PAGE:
I must have been really out of touch lately because I just recently heard (for the first time) a commercial that has apparently been on the air for quite a while, promising to forgive me if I am in a car accident and not push my rates through the roof. Seems innocuous enough. Who doesn’t want an insurance company that is going to say: we understand you messed up, but we are going to let you off the hook anyway.

On the one hand, this is awesome. People have accidents. Why should we pay for the rest of our lives for something we didn’t mean to do? After all, if I accidentally bump you in the hallway, I apologize; you say ‘no worries’; we go our separate ways and never think about it again. Why should it be any different when it’s a car involved?

On the other hand, I found myself really upset by this forgiveness marketing strategy, and because occasionally I need to rant, here are all the reasons why:

I realize that religious groups have a long and varied history of buying and selling forgiveness – we sacrifice lambs; we buy forgiveness from the church with huge donations; we kneel and self-flagellate until we feel we have paid enough in blood to be pure again. But paying the church or God or the temple at least makes sense. These are groups that, in some way, can be considered to be involved in a person’s moral or spiritual life. But I don’t ask my doctor to forgive me for needing stitches. I don’t ask my dentist for forgiveness if I get a cavity. These are unavoidable incidents that carry little moral weight and don’t need to be forgiven, which leads me to….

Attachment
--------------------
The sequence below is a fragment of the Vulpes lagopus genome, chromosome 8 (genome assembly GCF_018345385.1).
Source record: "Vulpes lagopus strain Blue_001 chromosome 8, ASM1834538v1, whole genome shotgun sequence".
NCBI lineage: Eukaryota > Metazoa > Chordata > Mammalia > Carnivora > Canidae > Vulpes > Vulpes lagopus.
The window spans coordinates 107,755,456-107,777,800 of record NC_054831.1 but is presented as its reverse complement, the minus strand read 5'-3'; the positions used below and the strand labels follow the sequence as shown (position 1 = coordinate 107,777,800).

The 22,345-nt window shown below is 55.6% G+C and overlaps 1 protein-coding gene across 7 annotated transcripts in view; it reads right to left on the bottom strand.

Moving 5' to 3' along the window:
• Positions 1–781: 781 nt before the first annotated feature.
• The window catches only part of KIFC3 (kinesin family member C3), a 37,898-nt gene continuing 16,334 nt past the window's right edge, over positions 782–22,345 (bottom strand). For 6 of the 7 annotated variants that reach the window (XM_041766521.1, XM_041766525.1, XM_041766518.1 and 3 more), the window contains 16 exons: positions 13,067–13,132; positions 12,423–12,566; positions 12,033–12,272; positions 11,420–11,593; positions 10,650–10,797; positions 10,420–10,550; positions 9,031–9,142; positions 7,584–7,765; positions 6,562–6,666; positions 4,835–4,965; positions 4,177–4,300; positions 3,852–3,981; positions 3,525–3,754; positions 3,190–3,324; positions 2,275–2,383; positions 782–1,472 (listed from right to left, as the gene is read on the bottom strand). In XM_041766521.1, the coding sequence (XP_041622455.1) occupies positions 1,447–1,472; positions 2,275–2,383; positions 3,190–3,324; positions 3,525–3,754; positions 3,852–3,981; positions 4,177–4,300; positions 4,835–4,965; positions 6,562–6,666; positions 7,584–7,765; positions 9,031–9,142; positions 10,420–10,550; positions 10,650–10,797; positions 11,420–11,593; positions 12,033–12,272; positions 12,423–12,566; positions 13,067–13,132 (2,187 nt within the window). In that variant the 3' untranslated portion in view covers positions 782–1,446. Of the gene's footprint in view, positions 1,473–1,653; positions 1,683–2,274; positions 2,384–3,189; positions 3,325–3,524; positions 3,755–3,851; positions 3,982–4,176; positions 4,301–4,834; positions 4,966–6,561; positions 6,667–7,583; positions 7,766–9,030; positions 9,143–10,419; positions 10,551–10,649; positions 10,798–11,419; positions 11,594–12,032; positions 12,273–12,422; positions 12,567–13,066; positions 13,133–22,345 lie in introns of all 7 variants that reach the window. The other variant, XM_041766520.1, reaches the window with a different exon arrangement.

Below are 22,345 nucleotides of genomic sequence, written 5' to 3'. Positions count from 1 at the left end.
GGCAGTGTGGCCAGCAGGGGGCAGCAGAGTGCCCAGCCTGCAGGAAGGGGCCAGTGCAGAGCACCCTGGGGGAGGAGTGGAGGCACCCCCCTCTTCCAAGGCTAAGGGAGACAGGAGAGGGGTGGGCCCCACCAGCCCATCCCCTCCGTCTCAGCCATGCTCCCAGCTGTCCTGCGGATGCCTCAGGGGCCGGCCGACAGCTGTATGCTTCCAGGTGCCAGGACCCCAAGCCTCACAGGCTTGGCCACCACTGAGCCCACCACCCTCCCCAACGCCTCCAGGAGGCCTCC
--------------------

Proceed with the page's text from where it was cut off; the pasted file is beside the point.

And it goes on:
an accident is, by definition, something unintentional and unexpected. It isn’t an intentional wounding, a purposeful damaging of something. Now, if this unintentional and unexpected wounding happens to a person, then I can see the need for a brief apology, a quick forgiveness, a discussion about how to ensure that it doesn’t happen again. What I don’t see the need for is intense amounts of guilt – which is exactly what these marketing strategies of forgiveness foster. They tell us we have been bad, that we have done something wrong. They tell us to feel guilty for what we have done and then pay a little bit extra so that we no longer have to feel that guilt. Unless I was texting, drinking a mimosa, or arguing with my mother while driving, I don’t feel the need to feel guilty about a fender bender that was accidental and unexpected.

Guilt and forgiveness should be, I believe, deeply theological and moral issues – the general fender bender is neither of these. I am not going to pray on Yom Kippur for forgiveness for my fender bender, or my stitches, or the way I accidentally broke a glass last week. Forgiveness is for relationships – whether that relationship is between two people, between ourselves and God, or something we need to give our own selves.

And this forgiveness is hard enough, pressing enough, without allowing ourselves to be guilted into begging forgiveness from our insurance companies as well.

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